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Sunday December 17 , 2017
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We Walk Among Angels

I am a firm believer that angels walk among us.  To me an angel is someone who has endured hardships and has come out of the difficult times with understanding and grace.  The angel that walks among us knows only love and compassion and both listens and teaches with utter attentiveness.

Personally, I have been blessed to have crossed the path of many of angels.  Regardless if it is in line at the supermarket, the hairdresser, or on an interview, their words lighten your heart and put a smile on your face.

Whether you are a believer in God or not, that is your choice, I am not one to force my religious beliefs on anyone.  But I do believe that he is quite busy and has many angels here on earth, sending hope and encouragement to those who will take notice.

When you meet an angel, all you have to do is listen.  You might hear some sound words of advice for that particular problem you are having trouble understanding.  It might be that person, who is the jokester and constantly tells jokes about everything, and the lesson might just be to lighten up and not take life too seriously, or it might pass you by.

You will find old, young and middle-aged angels.  They have been there and done that.  They are handpicked because of the unique qualities that they possess.  These are the people that amaze me.  Just when you’ve seen it all, their courage and strength shine through.  It is during their moment of weakness that they draw inner strength to rise above the situation and take control of their destiny.  Their hardships don’t harden their soul; it gives them a voice for others to be heard.

Sure, you might have another synonym for the word, angel.  That is why you must always treat people, how you would like to be treated, and never talk down to someone because you never know when you are speaking face to face with an angel.

My journey through life has brought me along the path of one of those angels.  She is an incredible, courageous woman.  Here name is Linda Walls and her book is, “Surviving Heartbreak Valley,” which is available on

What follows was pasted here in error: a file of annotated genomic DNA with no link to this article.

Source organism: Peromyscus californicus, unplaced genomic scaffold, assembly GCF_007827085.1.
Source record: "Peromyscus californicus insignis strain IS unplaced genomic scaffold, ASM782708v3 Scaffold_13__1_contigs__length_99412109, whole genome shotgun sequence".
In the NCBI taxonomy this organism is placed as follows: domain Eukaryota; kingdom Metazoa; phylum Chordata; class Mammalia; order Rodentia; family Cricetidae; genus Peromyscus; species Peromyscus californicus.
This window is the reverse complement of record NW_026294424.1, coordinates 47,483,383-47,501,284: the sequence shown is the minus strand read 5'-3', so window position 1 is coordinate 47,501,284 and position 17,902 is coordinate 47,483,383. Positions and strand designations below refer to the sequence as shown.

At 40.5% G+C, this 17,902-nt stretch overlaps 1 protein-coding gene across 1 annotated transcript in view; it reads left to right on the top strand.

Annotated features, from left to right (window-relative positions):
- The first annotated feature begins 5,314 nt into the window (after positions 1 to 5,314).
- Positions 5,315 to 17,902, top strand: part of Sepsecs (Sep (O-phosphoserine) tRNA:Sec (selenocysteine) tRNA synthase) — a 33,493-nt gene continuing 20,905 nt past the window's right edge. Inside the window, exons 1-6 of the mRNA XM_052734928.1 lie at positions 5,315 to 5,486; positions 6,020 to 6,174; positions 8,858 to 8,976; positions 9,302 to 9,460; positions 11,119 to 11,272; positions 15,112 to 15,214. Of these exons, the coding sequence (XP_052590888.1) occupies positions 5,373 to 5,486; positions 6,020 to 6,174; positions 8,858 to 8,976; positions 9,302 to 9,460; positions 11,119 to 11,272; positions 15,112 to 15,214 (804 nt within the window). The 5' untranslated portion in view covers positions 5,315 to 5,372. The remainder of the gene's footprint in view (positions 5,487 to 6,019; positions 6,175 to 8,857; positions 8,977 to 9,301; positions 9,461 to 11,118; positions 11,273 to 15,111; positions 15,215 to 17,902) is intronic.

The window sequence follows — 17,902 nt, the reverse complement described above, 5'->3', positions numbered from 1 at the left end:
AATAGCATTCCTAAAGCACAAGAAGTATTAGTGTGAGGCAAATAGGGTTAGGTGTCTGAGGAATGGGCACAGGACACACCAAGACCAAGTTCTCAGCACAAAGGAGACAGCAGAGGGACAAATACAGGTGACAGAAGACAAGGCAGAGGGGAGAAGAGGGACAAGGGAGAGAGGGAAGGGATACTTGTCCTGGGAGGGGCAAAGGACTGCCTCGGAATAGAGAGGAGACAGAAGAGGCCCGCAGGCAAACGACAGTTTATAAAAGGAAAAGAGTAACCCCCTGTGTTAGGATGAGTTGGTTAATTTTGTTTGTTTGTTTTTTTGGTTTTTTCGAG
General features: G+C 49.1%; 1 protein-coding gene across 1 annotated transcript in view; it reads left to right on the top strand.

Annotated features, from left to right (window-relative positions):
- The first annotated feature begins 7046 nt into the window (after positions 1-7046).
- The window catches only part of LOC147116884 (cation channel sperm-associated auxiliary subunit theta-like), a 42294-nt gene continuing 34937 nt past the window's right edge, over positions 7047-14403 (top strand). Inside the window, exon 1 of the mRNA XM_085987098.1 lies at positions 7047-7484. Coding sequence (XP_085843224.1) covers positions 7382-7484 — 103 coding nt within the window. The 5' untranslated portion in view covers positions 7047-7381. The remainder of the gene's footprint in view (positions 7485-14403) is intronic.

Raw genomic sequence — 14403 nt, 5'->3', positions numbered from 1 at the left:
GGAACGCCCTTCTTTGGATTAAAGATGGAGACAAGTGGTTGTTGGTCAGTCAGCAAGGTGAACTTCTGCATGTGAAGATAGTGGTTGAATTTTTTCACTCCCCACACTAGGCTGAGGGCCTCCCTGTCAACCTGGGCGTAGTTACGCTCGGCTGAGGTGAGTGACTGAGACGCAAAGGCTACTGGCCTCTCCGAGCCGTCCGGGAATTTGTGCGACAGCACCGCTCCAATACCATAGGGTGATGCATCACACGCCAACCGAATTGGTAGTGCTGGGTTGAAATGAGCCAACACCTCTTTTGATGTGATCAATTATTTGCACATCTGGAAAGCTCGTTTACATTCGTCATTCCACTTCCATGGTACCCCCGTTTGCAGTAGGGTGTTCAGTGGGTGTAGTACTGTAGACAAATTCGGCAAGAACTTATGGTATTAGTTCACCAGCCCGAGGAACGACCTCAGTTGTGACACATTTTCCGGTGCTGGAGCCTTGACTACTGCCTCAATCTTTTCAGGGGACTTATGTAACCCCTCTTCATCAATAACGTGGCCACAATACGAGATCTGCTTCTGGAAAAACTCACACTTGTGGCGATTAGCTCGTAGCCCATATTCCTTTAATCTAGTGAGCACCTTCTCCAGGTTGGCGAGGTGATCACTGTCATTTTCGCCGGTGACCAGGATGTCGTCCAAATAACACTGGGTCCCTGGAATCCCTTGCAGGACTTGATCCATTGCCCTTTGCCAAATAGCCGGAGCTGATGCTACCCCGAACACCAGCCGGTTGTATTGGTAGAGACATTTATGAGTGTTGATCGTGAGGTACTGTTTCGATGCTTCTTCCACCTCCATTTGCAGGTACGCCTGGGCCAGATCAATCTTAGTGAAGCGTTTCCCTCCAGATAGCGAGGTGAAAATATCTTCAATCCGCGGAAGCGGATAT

October is Domestic Violence Awareness Month; please listen to her story on my upcoming Blog Talk Radio Show, praying it may have a positive impact on someone else’s life.  Thursday, Oct 31st at 10:30 AM, CST, join my special guest, Linda Walls and I as we discuss her book and pay tribute to her children and to those who have been murdered in the name of Domestic Violence.  Here is the link to the show.


0 #6 Tami Principe 2014-03-03 15:55
Thank you for reading my blog and sharing your thoughts, John. :)
0 #5 John Balke 2014-01-26 22:12
As I checked out you post I came to realized that real news is always stranger than fiction, Basically, essay can be considered news not a fiction.
0 #4 Tami Principe 2013-10-23 07:18
Thank you for reading my blog, Karin. I appreciate you sharing your thoughts.
0 #3 Karin Copperwood 2013-10-23 07:13
I agree with your post. There are Angels among us and many we may never even recognize. Thank you for this lovely post!
0 #2 Tami Principe 2013-10-23 07:11
Thank you so much Liz! I will post updated information about the upcoming show.
0 #1 liz 2013-10-23 07:07
This was a very insightful and interesting post, thanks for sharing!

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Womens Recreation



Every 9 seconds a woman is beaten.
In Illinois, more than 300,000 women are abused each year.
More women are injured by domestic violence than are injured in auto accidents, muggings, or rape combined.
40% of female homicides occur as a result of domestic violence.
57% of all homeless women and children are victims of domestic violence.
97% of those reporting domestic violence are women.
60% of battered women report that their first abusive relationship began in high school.
36% of high school relationships involve some type of violence.
One in five teenage girls report to have suffered physical and/or sexual violence at the hands of a dating partner.



Crisis Center of  South Suburbia or call 708-429-SAFE (7233)

Illinois Coalition Against Domestic Violence and the SSFS, South Suburban Family Shelter, Inc. at 708-335-3028 (these are hotline numbers).

Safety Tips: Keep tabs on your abuser, make sure they’re not watching or following you.  Be safe, notice your surroundings, the people, and the cars, and try to not be alone.  Carry your cell phone at all times and pre-program emergency phone numbers.

You can donate to the Crisis Center of South Suburbia by clicking on this link: